Like all compelling stories this is a very personal one, the events all turning on individual experiences and individual decisions. Hence there is a beautiful 'reality' about it, a reality that continues today. When you visit some of these individuals' wineries you are still likely to see them there, behind their desks or in their cellars, doing their thing. They changed the world of wine and this is a crucial part of their story.
18 internautes sur 18 ont trouvé ce commentaire utile 
4.0 étoiles sur 5 Good overview of the California wine industry 21 octobre 2005
Par Magnolia'sMusicMaster - Publié sur Amazon.com
Format:Relié
I found this a highly entertaining account of the growth of the California wine industry from the early 60's through the 90's. Taber writes in a breezy fashion without to much technical jargon. There are actually only about two chapters on the big tasteoff. Half the book is a prequel to how the featured winemakers arrived in wine country. Nice close about globalization that was fairly interesting. It just makes me want to buy wine only from independent producers.
9 internautes sur 9 ont trouvé ce commentaire utile 
5.0 étoiles sur 5 Story of "thinking out of the barrel" 23 novembre 2005
Par Borut Prah - Publié sur Amazon.com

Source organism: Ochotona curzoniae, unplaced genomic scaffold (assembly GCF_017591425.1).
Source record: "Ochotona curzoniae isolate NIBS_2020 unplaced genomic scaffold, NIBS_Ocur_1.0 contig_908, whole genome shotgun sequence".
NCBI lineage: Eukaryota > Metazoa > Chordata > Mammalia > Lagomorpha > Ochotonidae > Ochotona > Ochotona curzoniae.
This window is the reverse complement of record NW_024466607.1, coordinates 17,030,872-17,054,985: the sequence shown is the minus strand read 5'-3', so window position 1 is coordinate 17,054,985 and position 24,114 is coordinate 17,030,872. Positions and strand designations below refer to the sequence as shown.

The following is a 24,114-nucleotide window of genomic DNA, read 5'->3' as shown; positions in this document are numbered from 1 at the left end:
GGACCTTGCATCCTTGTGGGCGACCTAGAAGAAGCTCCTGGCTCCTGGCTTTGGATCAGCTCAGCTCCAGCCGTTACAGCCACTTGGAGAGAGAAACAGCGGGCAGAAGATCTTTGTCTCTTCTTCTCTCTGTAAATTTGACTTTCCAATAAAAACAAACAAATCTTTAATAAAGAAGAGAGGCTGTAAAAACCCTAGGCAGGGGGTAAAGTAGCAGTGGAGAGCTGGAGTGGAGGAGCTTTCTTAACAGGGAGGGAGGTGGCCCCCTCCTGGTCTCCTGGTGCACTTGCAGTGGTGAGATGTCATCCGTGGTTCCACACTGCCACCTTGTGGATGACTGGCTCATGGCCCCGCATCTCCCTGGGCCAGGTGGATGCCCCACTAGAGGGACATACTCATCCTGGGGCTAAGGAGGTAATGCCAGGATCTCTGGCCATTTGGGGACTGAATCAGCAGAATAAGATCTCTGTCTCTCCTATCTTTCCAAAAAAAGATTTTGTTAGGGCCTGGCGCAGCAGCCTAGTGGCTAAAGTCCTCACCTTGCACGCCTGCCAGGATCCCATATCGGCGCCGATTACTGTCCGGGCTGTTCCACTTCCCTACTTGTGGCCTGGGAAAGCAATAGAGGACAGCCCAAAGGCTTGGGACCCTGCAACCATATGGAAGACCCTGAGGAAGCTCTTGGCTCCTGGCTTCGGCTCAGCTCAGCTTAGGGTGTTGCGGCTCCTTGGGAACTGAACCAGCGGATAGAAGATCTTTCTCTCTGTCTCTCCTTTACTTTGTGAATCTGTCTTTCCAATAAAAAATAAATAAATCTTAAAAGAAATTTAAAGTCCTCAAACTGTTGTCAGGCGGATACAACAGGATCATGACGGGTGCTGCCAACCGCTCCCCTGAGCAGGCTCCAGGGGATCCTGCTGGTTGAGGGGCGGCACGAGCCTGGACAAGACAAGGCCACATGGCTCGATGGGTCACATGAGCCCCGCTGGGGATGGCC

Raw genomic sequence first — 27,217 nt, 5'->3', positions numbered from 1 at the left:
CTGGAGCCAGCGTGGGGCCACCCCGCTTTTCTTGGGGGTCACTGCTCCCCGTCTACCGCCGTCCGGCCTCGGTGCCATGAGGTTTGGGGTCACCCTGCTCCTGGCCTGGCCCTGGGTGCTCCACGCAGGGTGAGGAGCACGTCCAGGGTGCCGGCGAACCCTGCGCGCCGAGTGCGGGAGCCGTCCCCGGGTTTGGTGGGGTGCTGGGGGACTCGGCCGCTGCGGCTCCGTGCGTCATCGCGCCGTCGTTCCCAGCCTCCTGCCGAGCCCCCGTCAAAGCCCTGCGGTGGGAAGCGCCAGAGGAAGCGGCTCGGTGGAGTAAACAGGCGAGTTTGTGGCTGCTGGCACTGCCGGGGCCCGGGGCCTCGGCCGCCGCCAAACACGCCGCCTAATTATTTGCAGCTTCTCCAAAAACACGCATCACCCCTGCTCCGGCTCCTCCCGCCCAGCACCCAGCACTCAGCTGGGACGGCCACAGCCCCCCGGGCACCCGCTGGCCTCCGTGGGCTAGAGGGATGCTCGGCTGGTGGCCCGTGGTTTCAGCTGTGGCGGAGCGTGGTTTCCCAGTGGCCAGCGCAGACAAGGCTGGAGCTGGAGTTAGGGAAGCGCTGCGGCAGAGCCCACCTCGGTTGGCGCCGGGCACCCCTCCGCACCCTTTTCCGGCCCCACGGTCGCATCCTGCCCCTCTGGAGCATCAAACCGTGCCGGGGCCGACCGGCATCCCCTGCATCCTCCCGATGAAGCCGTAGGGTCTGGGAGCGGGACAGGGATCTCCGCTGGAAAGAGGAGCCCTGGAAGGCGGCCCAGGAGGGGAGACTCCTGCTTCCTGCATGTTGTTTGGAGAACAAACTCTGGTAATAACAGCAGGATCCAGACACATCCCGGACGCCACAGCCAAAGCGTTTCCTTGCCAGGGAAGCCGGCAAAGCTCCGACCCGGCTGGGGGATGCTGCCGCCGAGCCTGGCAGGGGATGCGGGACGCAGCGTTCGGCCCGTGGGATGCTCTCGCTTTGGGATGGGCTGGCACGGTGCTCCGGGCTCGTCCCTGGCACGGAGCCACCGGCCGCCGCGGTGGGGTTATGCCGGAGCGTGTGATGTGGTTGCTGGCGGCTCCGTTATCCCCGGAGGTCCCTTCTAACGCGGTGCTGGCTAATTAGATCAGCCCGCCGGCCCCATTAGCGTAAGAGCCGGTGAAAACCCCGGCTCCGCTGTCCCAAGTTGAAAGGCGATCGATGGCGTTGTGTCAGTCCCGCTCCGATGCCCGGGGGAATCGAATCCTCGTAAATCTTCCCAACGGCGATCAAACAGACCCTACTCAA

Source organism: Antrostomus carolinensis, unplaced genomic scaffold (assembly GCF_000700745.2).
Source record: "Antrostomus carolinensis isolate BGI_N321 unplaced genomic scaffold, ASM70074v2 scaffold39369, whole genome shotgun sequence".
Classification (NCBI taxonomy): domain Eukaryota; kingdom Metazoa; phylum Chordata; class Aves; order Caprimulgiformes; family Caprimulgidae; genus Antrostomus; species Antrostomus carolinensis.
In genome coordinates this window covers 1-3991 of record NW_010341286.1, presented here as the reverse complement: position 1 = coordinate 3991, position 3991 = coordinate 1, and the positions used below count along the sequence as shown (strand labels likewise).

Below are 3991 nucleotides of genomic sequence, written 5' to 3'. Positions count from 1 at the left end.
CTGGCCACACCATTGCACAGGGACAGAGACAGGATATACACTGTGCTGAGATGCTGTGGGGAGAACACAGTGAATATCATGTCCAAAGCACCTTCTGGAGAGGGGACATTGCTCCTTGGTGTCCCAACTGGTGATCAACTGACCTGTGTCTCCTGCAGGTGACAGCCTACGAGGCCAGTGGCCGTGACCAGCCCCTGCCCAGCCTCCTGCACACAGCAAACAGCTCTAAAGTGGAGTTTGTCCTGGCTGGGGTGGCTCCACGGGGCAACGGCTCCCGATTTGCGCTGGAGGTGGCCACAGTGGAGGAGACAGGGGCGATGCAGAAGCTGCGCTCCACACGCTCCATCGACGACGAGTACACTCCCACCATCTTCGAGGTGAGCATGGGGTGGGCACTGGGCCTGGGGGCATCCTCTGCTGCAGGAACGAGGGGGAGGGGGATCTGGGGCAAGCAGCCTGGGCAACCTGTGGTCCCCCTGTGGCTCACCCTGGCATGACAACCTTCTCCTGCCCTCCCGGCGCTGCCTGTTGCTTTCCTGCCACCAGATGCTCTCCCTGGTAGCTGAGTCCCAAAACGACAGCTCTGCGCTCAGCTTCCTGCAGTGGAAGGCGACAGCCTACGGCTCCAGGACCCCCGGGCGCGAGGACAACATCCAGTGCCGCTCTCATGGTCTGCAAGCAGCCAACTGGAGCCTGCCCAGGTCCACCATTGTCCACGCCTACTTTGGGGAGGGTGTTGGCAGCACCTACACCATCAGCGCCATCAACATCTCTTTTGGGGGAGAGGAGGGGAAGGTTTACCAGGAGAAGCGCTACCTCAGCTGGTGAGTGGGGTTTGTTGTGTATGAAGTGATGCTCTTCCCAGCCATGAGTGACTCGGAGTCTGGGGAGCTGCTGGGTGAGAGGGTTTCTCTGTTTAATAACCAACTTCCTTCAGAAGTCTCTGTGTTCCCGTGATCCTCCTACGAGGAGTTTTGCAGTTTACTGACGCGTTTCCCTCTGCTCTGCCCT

Format:Relié
About the same time when the computer disk drive was being invented in the prune orchard valley south of San Jose, giving birth to an immense new industry that would bring untold wealth to Californians, less than one hundred miles north, among the vineyards of Napa Valley that were abandoned during Prohibition, another high technology was being born. Wine making. Unlike innovation in computer industry, where nothing existed before, wine industry was some 4000 years old and an unlikely place for new ideas.

Yet, into this environment entered several young men with improbable Slavic names: Dimitri Tchelistcheff, Warren Winiarski, and Miljenko Grgich, and with even less probable winemaking expertise. While Silicon Valley, without any established competition was creating products with ease by thinking "out of the box", the vintners of Napa Valley, by thinking "out of the barrel" produced some fabulous wines. The secret eventually reached a wine merchant in Paris who organized a blind wine tasting of 12 best California wines and 8 best French wines. The only reporter attending was from TIME magazine, George Taber. At a risk of giving away the punch line, after the smoke has cleared in Paris ... the best red was made by Winiarski and the best white by Grgich.

Everyone who visits Napa Valley, once or often, should read this book. It reads like a novel, yet it effortlessly teaches you enough to start your own vineyard and make your own wine.
6 internautes sur 6 ont trouvé ce commentaire utile 
4.0 étoiles sur 5 The First 80% of the Book Was Excellent, the Last 20% Was Filler 29 mars 2008
Par fizbinboy - Publié sur Amazon.com
This book is a flat out excellent page turner as it goes through the general histories of the regions and winemakers involved, the competition in Paris, and the aftermath of the `surprising' wins by the California wines. Highly recommended.

Then Taber spends the last 20% of his book looking at a few wineries in a few wine regions around the world, and an update on the French and Napa regions since the competition in 1976. This all seems like incongruous useless filler to get the book from 240 pages to 300.

Five stars for the first 80%, none for the last 20%.